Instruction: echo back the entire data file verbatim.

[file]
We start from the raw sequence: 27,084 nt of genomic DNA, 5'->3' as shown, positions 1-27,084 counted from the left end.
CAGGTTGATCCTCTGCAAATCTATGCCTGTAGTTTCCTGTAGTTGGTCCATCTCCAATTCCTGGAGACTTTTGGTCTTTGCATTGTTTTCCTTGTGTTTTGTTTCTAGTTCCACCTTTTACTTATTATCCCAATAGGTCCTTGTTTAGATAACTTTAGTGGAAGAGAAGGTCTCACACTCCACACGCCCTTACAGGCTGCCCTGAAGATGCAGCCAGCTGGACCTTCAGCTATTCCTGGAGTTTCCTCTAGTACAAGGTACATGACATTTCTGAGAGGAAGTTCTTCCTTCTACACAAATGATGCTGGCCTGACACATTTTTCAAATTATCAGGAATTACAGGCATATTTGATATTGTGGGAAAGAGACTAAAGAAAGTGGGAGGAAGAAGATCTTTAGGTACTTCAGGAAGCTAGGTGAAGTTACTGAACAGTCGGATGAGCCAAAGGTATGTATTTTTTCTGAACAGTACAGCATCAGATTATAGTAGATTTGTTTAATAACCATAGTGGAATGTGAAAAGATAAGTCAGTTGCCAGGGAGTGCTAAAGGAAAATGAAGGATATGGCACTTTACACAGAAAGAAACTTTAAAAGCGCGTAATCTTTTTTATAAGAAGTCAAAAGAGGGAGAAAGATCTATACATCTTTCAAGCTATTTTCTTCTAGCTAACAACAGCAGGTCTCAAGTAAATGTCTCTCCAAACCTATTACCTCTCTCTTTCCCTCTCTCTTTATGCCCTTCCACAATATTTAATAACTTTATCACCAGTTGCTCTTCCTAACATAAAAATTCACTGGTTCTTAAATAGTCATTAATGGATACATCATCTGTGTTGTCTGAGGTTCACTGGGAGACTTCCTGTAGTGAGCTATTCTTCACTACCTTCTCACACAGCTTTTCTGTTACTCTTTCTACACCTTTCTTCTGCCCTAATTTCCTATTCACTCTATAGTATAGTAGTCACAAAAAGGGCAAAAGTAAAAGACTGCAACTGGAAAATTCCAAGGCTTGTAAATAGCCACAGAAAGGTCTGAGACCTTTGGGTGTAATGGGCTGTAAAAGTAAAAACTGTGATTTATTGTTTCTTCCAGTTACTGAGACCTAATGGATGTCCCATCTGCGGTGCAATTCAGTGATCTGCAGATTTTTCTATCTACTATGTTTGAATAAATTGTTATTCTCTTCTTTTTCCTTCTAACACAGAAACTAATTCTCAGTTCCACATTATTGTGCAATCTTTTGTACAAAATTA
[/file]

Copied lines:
We start from the raw sequence: 27,084 nt of genomic DNA, 5'->3' as shown, positions 1-27,084 counted from the left end.
CAGGTTGATCCTCTGCAAATCTATGCCTGTAGTTTCCTGTAGTTGGTCCATCTCCAATTCCTGGAGACTTTTGGTCTTTGCATTGTTTTCCTTGTGTTTTGTTTCTAGTTCCACCTTTTACTTATTATCCCAATAGGTCCTTGTTTAGATAACTTTAGTGGAAGAGAAGGTCTCACACTCCACACGCCCTTACAGGCTGCCCTGAAGATGCAGCCAGCTGGACCTTCAGCTATTCCTGGAGTTTCCTCTAGTACAAGGTACATGACATTTCTGAGAGGAAGTTCTTCCTTCTACACAAATGATGCTGGCCTGACACATTTTTCAAATTATCAGGAATTACAGGCATATTTGATATTGTGGGAAAGAGACTAAAGAAAGTGGGAGGAAGAAGATCTTTAGGTACTTCAGGAAGCTAGGTGAAGTTACTGAACAGTCGGATGAGCCAAAGGTATGTATTTTTTCTGAACAGTACAGCATCAGATTATAGTAGATTTGTTTAATAACCATAGTGGAATGTGAAAAGATAAGTCAGTTGCCAGGGAGTGCTAAAGGAAAATGAAGGATATGGCACTTTACACAGAAAGAAACTTTAAAAGCGCGTAATCTTTTTTATAAGAAGTCAAAAGAGGGAGAAAGATCTATACATCTTTCAAGCTATTTTCTTCTAGCTAACAACAGCAGGTCTCAAGTAAATGTCTCTCCAAACCTATTACCTCTCTCTTTCCCTCTCTCTTTATGCCCTTCCACAATATTTAATAACTTTATCACCAGTTGCTCTTCCTAACATAAAAATTCACTGGTTCTTAAATAGTCATTAATGGATACATCATCTGTGTTGTCTGAGGTTCACTGGGAGACTTCCTGTAGTGAGCTATTCTTCACTACCTTCTCACACAGCTTTTCTGTTACTCTTTCTACACCTTTCTTCTGCCCTAATTTCCTATTCACTCTATAGTATAGTAGTCACAAAAAGGGCAAAAGTAAAAGACTGCAACTGGAAAATTCCAAGGCTTGTAAATAGCCACAGAAAGGTCTGAGACCTTTGGGTGTAATGGGCTGTAAAAGTAAAAACTGTGATTTATTGTTTCTTCCAGTTACTGAGACCTAATGGATGTCCCATCTGCGGTGCAATTCAGTGATCTGCAGATTTTTCTATCTACTATGTTTGAATAAATTGTTATTCTCTTCTTTTTCCTTCTAACACAGAAACTAATTCTCAGTTCCACATTATTGTGCAATCTTTTGTACAAAATTA